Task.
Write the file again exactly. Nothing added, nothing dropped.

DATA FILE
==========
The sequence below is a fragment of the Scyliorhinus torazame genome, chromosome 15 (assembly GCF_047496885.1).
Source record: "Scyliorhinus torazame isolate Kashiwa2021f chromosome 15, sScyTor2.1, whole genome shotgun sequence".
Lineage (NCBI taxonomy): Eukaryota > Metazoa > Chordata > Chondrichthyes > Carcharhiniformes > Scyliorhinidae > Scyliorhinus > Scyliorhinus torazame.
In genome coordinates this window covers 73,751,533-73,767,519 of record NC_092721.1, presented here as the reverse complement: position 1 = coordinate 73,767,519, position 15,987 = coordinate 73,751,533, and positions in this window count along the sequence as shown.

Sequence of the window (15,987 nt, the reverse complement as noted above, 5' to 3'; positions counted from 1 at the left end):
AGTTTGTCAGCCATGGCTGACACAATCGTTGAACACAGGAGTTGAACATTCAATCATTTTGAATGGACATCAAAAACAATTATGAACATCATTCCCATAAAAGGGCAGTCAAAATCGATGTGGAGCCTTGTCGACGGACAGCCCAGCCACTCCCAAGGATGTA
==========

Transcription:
The sequence below is a fragment of the Scyliorhinus torazame genome, chromosome 15 (assembly GCF_047496885.1).
Source record: "Scyliorhinus torazame isolate Kashiwa2021f chromosome 15, sScyTor2.1, whole genome shotgun sequence".
Lineage (NCBI taxonomy): Eukaryota > Metazoa > Chordata > Chondrichthyes > Carcharhiniformes > Scyliorhinidae > Scyliorhinus > Scyliorhinus torazame.
In genome coordinates this window covers 73,751,533-73,767,519 of record NC_092721.1, presented here as the reverse complement: position 1 = coordinate 73,767,519, position 15,987 = coordinate 73,751,533, and positions in this window count along the sequence as shown.

Sequence of the window (15,987 nt, the reverse complement as noted above, 5' to 3'; positions counted from 1 at the left end):
AGTTTGTCAGCCATGGCTGACACAATCGTTGAACACAGGAGTTGAACATTCAATCATTTTGAATGGACATCAAAAACAATTATGAACATCATTCCCATAAAAGGGCAGTCAAAATCGATGTGGAGCCTTGTCGACGGACAGCCCAGCCACTCCCAAGGATGTA